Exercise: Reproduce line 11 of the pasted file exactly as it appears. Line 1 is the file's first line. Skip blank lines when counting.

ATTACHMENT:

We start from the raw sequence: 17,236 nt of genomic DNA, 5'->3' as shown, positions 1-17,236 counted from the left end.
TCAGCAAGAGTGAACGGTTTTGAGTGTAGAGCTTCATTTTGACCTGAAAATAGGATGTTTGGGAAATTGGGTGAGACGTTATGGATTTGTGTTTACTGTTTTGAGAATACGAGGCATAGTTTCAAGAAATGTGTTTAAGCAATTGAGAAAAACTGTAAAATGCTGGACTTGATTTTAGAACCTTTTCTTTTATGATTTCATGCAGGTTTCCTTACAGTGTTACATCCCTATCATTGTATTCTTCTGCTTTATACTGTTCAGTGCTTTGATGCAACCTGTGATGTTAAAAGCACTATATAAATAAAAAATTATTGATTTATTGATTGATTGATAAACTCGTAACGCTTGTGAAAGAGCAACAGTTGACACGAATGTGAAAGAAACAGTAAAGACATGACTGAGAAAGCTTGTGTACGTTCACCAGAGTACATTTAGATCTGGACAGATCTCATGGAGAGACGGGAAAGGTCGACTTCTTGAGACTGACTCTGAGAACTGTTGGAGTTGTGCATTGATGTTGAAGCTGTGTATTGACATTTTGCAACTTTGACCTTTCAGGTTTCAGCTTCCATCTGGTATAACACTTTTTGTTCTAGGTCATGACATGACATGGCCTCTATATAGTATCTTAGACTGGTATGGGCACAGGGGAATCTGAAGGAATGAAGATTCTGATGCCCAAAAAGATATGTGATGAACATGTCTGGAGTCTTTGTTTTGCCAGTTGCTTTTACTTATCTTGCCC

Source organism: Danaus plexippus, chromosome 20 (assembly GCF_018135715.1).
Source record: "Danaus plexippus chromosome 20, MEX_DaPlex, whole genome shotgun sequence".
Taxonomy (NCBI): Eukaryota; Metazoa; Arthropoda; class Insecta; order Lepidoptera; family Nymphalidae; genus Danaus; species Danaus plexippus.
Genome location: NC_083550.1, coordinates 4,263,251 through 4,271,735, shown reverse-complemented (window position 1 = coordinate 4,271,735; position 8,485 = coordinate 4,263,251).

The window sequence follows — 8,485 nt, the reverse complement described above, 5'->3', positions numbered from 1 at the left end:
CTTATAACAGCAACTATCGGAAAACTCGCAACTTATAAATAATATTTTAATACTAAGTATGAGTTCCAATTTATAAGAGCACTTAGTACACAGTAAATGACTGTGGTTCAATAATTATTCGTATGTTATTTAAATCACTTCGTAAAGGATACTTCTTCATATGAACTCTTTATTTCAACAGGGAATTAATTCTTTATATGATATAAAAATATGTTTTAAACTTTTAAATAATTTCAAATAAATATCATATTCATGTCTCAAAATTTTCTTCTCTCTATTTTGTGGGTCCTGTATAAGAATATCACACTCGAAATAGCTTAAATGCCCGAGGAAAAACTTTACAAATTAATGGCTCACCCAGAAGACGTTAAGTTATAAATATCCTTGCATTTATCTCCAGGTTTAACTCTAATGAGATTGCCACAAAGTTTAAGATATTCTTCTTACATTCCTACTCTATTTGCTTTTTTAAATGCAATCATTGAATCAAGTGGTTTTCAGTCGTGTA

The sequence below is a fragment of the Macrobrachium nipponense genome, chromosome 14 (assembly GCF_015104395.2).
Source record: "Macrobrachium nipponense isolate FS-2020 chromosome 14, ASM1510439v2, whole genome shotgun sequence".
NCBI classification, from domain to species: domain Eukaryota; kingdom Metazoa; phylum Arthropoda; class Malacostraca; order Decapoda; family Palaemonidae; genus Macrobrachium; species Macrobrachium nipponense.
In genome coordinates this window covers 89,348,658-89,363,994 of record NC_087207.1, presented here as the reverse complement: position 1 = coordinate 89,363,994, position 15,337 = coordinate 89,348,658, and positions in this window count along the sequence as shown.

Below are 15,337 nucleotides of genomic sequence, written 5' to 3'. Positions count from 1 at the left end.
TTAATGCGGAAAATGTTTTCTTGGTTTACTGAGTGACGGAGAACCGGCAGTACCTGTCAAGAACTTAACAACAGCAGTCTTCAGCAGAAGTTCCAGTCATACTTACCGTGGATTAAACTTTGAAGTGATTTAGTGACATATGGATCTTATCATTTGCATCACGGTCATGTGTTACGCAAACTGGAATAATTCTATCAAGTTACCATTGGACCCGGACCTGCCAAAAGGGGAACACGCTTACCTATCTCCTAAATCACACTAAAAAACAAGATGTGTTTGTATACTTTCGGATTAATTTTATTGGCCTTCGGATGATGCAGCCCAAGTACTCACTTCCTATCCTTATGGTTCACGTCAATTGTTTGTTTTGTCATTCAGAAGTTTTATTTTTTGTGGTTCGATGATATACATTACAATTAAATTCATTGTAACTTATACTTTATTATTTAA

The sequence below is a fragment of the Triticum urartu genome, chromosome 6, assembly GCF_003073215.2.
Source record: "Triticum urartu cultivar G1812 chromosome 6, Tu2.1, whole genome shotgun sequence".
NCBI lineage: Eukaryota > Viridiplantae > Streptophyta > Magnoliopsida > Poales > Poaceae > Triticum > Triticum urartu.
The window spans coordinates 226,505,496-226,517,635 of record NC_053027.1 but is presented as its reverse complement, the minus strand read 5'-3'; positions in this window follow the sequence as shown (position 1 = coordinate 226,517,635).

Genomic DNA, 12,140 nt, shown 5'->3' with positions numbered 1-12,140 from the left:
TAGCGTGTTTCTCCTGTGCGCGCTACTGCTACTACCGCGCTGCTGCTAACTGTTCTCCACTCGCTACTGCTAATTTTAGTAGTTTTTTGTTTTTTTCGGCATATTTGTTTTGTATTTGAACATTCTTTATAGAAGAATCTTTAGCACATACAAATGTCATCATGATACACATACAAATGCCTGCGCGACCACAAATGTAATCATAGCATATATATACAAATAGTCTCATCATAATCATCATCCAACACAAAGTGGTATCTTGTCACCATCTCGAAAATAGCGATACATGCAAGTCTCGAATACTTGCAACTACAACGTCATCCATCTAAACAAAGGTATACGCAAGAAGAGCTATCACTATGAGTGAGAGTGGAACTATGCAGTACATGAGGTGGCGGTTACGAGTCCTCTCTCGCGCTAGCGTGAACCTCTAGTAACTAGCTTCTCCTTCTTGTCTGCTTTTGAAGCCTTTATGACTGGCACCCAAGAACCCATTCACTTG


NCBI classification, from domain to species: domain Eukaryota; kingdom Metazoa; phylum Arthropoda; class Malacostraca; order Decapoda; family Palaemonidae; genus Macrobrachium; species Macrobrachium nipponense.